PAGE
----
The first Daylight Saving Time policy began in Germany on May 1, 1916, in the hopes that it would save energy during World War I, according to Michael Downing, author of Spring Forward: The Annual Madness of Daylight Saving Time. But, though Germans were first to mess with their clocks, they likely got the idea from Britain—and from someone whose ideas about Daylight Saving had little to do with conserving fuel.

William Willett had in 1907 published The Waste of Daylight. Willett was inspired by an early-morning epiphany that “the sun shines upon the land for several hours each day while we are asleep” and yet there “remains only a brief spell of declining daylight in which to spend the short period of leisure at our disposal.” Though he did mention that it would save money to reduce the use of artificial lighting, his main purpose was the increase enjoyment of sunlight. He lobbied Parliament for such legislation until his death in 1915—not living to see the law passed in England shortly after it was in Germany. (Frankfurt’s daily newspaper Zeitung published this dig: “It is characteristic of England that she could not rouse herself to a decision.”)

Across the pond, the first U.S. law on Daylight Saving Time went into effect on March 19, 1918, for the same fuel saving reasons, about a year after the country entered the war. But again, though the official reason was fuel saving, the U.S. Chamber of Commerce was the major backer for the policy, Downing argues, because Americans getting off work while it was still light out meant they would be more likely to go out shopping in the evening.

Sports and recreation industries saw the light, too. “Golf ball sales skyrocketed during Daylight Saving Time,” according to Downing. “Baseball is a huge early supporter, too, because there’s no artificial illumination of parks, so to get school kids and workers to ball games with the extended daylight, they have a later start time.” Some even considered Daylight Saving Time a good health policy, given the extra time people had to be outdoors.

But the policy also had its opponents—”the movie industry hated Daylight Saving Time because people were much less likely to go into dark theaters when it was bright outside,” Downing says—and none more powerful than the farm lobby. That farmers advocated for Daylight Saving is a common myth. In fact, Daylight Saving Time meant they had less time in the morning to get their milk and harvested crops to market. Some warned it was “taking us off God’s time.”

“It’s so unpopular when we experiment with Daylight Saving Time during World War I that before the Versailles Treaty is signed [at the end of the war], Congress is forced to sign a repeal to quell the revolt from the farm lobby, it’s that potent a lobby,” says Downing.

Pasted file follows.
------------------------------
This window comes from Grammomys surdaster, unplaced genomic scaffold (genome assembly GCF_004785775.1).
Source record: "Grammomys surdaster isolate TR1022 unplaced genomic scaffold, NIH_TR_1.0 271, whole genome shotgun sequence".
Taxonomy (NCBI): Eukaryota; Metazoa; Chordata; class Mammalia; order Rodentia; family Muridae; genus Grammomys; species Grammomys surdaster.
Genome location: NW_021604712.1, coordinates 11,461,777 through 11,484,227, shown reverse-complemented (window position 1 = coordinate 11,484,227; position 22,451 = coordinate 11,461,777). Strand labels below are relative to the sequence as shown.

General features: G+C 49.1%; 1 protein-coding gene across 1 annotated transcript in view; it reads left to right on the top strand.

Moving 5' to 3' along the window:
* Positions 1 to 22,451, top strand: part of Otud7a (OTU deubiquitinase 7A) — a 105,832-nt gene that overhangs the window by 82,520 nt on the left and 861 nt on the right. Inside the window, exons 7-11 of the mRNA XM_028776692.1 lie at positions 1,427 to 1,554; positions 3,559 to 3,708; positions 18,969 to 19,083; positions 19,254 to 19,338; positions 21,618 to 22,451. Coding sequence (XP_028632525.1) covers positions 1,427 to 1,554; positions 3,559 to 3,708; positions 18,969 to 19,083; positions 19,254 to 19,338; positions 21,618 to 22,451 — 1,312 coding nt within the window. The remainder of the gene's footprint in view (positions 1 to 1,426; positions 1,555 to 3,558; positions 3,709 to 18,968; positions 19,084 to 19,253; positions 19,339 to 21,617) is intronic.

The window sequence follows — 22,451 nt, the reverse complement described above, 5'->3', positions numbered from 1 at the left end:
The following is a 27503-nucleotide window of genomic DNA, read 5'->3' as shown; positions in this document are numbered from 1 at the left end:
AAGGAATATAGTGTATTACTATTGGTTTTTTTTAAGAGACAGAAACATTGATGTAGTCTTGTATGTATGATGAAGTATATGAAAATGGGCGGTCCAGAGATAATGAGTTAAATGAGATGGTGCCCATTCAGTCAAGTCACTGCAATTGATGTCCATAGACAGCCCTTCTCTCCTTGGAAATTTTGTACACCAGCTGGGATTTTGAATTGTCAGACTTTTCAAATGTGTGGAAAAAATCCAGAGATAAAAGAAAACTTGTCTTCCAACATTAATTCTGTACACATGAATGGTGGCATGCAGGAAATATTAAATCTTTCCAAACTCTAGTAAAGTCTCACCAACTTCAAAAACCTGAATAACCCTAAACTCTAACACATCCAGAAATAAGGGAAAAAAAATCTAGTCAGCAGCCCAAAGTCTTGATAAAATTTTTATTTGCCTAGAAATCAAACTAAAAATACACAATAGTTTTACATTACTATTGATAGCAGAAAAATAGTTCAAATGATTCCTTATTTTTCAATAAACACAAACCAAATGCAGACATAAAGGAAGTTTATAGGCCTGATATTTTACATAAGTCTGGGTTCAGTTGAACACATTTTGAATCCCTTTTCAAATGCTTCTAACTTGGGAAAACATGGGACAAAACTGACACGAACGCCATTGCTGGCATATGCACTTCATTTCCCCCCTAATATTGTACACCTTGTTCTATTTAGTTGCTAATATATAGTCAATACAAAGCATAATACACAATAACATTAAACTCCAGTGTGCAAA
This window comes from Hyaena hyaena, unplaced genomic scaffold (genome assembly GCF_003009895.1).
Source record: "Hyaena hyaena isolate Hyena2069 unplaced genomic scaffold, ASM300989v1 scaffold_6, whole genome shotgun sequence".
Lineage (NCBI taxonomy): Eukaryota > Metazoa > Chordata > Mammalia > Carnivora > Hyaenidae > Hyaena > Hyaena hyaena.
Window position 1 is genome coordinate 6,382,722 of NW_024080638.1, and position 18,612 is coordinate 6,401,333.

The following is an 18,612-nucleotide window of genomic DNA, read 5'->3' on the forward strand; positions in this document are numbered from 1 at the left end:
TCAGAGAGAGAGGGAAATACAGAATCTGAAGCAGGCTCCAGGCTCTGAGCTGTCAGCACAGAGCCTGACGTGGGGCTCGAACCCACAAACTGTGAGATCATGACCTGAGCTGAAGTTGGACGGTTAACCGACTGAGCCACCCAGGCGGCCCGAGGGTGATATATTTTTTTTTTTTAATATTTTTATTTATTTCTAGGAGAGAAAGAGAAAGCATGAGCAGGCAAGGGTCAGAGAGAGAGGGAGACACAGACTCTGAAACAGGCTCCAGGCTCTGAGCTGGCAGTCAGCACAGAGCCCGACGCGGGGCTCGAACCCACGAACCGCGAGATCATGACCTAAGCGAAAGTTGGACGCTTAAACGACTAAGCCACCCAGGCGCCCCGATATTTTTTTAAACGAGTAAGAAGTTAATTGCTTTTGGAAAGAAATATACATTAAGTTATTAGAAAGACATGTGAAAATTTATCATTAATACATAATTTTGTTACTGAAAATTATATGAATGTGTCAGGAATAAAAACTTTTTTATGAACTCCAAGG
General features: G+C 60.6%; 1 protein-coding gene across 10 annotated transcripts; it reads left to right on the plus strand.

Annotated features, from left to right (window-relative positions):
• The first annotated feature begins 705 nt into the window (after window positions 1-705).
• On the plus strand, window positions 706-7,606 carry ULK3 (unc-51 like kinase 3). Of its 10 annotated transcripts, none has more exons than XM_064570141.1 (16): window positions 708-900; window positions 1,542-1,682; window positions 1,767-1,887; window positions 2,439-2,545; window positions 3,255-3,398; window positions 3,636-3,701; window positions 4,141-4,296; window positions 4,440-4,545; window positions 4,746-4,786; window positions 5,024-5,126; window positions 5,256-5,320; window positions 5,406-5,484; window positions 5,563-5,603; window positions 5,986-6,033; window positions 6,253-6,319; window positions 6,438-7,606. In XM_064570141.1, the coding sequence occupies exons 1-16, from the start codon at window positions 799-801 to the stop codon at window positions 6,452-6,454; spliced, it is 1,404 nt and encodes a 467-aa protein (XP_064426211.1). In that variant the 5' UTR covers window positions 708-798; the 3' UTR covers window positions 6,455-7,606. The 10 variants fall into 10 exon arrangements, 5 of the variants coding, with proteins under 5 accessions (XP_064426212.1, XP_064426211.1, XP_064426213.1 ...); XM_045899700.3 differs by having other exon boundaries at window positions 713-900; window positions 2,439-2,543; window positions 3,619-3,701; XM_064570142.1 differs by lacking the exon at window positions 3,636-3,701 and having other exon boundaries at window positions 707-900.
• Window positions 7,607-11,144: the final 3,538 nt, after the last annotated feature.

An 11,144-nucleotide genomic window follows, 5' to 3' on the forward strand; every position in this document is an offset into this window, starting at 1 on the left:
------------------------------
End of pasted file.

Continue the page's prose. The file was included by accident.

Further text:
There wouldn’t be another national Daylight Saving Time policy until 1942, for the duration of World War II, but New York City, however, continued to observe a metropolitan Daylight Saving Time all along. Because of the city’s position as a financial capital, other places followed. The result, Downing says, was “cities observing Daylight Saving Time surrounded by rural areas that are not, and no one can tell what time it is anywhere.” In fact, TIME’s letters department received a poem from an Ohio man about just that topic: “To miss a train or business deal, / Because our clocks are without keel / Can cause a nation loss of gold / E’en worse than all the misers hold.”

By 1966, the confusion was bad enough to prompt the Uniform Time Act. Signed by President Lyndon B. Johnson, the first peacetime Daylight Saving Time law said that the United States policy would be to observe six months of Daylight Saving Time and six months of Standard Time. It required states to either adopt Daylight Saving Time entirely or opt out, avoiding the patchwork of cities and counties that had been so problematic, according to Downing. For example, Arizona opted out because an extra hour of daylight in the summer doesn’t make sense when it’s over 100 degrees already, as a March 1969 Arizona Republic editorial explained.

In 1973, shortly after the oil embargo went into effect, President Richard Nixon called for year-round Daylight Saving Time. A brief trial ended—partly because of fears that children would get hit by cars in the dark—but Daylight Saving Time has nevertheless grown. In 1986, the U.S. started observing seven months of it—an extra month that the golf industry and manufacturers of barbecue equipment claimed was worth between $200 million and $400 million. And since 2005, the U.S. has been observing eight months of Daylight Saving Time.

By now, the original stated purpose of the idea—saving energy—has been called into question.
While a 2008 U.S. Department of Energy report found a 0.5% decrease in total electricity use per day since the 2005 extension, other studies have found that Daylight Saving may actually fuel energy usage. For example, a 2011 study by economists Matthew J. Kotchen and Laura E. Grant found that, after some Indiana counties began observing Daylight Saving, overall residential electricity consumption increased as much as 4%.